include le-config.conf;



WordPress returning 404 Error on all subpages

In this case I used NGINX as reverse proxy for ssl offloading in front of Apache. On this WordPress installation I was getting 404 on all subpages. Htaccess syntax was correct as it was nginx configuration. In this case, problem was caused because of missing “AllowOverride” Apache directive which didn’t allow htaccess to be processed. I added “AllowOverride ALL” in apache configuration for this virtual host. Subpages started to work.


<VirtualHost *:8080>
DocumentRoot /var/www/

<Directory "/var/www/">
AllowOverride All

WordPress: Too Many Redirects Issue when NGINX reverse proxy to Apache

I installed NGINX and put it in front of Apache for SSL offloading and caching static content. Traffic is proxied from Nginx to Apache.  When I tried to open site via https, it returned this painful error “Too Many Redirects”.

Try to add this in your wp-config.php – if you have everything else configured correctly, it should work:

$_SERVER['HTTPS'] = 'On';

MySQL/MariaDB – [ERROR] Plugin InnoDB registration as a STORAGE ENGINE failed error

I was migrating server and rsync all databases to new mariadb server. When tried to start mariadb on new server, I was getting this error:

Apr 24 18:30:26 mysqld[9703]: 2018-04-24 18:30:26 140298644924544 [ERROR] Plugin 'InnoDB' init function returned error.
Apr 24 18:30:26 mysqld[9703]: 2018-04-24 18:30:26 140298644924544 [ERROR] Plugin 'InnoDB' registration as a STORAGE ENGINE failed.
Apr 24 18:30:26 mysqld[9703]: 2018-04-24 18:30:26 140298644924544 [Note] Plugin 'FEEDBACK' is disabled.
Apr 24 18:30:26 mysqld[9703]: 2018-04-24 18:30:26 140298644924544 [ERROR] Unknown/unsupported storage engine: InnoDB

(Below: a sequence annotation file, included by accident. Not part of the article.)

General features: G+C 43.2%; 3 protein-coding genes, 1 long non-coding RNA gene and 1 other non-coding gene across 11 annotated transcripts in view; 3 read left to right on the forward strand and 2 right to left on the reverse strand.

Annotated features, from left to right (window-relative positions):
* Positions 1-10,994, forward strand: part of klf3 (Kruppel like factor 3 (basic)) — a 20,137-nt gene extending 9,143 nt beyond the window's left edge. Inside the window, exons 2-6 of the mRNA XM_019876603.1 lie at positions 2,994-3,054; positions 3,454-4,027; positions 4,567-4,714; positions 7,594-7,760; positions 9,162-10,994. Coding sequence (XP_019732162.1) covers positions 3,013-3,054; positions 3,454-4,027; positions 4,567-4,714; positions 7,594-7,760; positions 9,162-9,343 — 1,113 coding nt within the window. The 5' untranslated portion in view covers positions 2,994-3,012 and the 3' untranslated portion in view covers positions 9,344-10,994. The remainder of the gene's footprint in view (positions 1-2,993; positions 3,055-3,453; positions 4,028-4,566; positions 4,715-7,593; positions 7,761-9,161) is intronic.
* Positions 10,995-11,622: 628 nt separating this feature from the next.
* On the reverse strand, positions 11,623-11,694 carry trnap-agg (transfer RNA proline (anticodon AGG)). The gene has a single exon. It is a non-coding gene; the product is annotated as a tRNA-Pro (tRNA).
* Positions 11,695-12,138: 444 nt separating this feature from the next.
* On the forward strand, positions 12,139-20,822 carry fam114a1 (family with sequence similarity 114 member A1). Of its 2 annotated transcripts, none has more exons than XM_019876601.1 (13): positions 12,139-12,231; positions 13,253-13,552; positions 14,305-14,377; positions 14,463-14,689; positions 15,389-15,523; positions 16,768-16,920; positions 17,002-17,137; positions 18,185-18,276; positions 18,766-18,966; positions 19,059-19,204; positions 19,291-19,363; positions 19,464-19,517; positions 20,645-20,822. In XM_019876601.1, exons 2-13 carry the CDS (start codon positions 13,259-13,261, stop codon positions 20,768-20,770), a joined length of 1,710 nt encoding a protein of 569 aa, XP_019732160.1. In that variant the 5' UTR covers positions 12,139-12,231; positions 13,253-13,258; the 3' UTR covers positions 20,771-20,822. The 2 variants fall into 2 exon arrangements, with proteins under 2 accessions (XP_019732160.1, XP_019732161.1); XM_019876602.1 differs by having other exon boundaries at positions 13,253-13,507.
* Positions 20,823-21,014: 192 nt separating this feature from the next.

Apr 24 18:30:26 mysqld[9703]: 2018-04-24 18:30:26 140298644924544 [ERROR] Aborting

Solution is to generate new ib_logfile0 and ib_logfile1 files. Just try steps bellow.

[root@lol ~]# cd /var/lib/mysql
[root@lol mysql]# mv ib_logfile0 ib_logfile0-backup 
[root@lol mysql]# mv ib_logfile1 ib_logfile1-backup
[root@lol mysql]# systemctl start mysql
[root@lol mysql]# mysql
Welcome to the MariaDB monitor.

It should work.

Linux: restore all system permissions of your server

If you ever found your self in situation when you accidentally overwrite all permissions of your system, and everything stops working, then solution bellow may do the trick. This CentOS server was overwritten by wrong permissions through the whole system. Quick solution is to set up right permissions back. If you have backup of server that’s great. Otherwise you’ll have to set up new server with similar installation or do this on some other server with similar installation.

On “new” server, copy permissions of the whole system and save it to a file. You can also exclude dirs that you don’t need also.

find / -not -path "/proc*" -not -path "/dev*" -not -path "/sys*" -not -path "/var/www*" -exec stat -c "chmod %a %n;" {} \; > permissions.txt

On your “broken” server, rewrite all permissions:

cat permissions.txt | bash